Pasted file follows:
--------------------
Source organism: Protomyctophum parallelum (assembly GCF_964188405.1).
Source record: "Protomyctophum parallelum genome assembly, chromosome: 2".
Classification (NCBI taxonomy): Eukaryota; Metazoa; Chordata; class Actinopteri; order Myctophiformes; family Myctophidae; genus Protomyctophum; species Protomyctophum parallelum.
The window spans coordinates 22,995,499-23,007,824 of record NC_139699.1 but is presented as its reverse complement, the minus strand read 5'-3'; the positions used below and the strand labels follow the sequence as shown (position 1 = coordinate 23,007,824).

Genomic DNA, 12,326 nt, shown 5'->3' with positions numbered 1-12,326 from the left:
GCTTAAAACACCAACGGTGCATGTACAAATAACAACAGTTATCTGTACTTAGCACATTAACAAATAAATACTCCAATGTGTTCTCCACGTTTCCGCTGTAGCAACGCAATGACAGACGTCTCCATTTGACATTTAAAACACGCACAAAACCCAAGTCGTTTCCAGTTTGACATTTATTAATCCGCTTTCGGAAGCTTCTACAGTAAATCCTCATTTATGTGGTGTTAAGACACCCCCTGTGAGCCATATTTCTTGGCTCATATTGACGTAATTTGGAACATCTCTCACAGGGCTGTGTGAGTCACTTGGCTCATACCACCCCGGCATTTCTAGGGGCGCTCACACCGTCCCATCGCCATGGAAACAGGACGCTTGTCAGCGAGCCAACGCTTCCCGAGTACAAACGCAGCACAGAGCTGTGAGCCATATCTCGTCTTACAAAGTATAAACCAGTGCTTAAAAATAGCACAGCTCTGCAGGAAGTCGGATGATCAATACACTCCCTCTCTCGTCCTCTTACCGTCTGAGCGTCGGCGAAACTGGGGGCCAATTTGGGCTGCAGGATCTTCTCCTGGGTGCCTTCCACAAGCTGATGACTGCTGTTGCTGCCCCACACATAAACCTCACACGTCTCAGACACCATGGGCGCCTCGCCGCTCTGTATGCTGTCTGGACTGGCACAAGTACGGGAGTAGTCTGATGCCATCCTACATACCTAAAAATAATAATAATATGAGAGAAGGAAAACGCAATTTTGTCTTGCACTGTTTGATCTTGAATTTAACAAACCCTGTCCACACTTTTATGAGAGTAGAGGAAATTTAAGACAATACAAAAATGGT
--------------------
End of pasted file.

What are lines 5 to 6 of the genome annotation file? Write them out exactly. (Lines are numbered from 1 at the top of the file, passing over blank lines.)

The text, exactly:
Genomic DNA, 12,326 nt, shown 5'->3' with positions numbered 1-12,326 from the left:
GCTTAAAACACCAACGGTGCATGTACAAATAACAACAGTTATCTGTACTTAGCACATTAACAAATAAATACTCCAATGTGTTCTCCACGTTTCCGCTGTAGCAACGCAATGACAGACGTCTCCATTTGACATTTAAAACACGCACAAAACCCAAGTCGTTTCCAGTTTGACATTTATTAATCCGCTTTCGGAAGCTTCTACAGTAAATCCTCATTTATGTGGTGTTAAGACACCCCCTGTGAGCCATATTTCTTGGCTCATATTGACGTAATTTGGAACATCTCTCACAGGGCTGTGTGAGTCACTTGGCTCATACCACCCCGGCATTTCTAGGGGCGCTCACACCGTCCCATCGCCATGGAAACAGGACGCTTGTCAGCGAGCCAACGCTTCCCGAGTACAAACGCAGCACAGAGCTGTGAGCCATATCTCGTCTTACAAAGTATAAACCAGTGCTTAAAAATAGCACAGCTCTGCAGGAAGTCGGATGATCAATACACTCCCTCTCTCGTCCTCTTACCGTCTGAGCGTCGGCGAAACTGGGGGCCAATTTGGGCTGCAGGATCTTCTCCTGGGTGCCTTCCACAAGCTGATGACTGCTGTTGCTGCCCCACACATAAACCTCACACGTCTCAGACACCATGGGCGCCTCGCCGCTCTGTATGCTGTCTGGACTGGCACAAGTACGGGAGTAGTCTGATGCCATCCTACATACCTAAAAATAATAATAATATGAGAGAAGGAAAACGCAATTTTGTCTTGCACTGTTTGATCTTGAATTTAACAAACCCTGTCCACACTTTTATGAGAGTAGAGGAAATTTAAGACAATACAAAAATGGT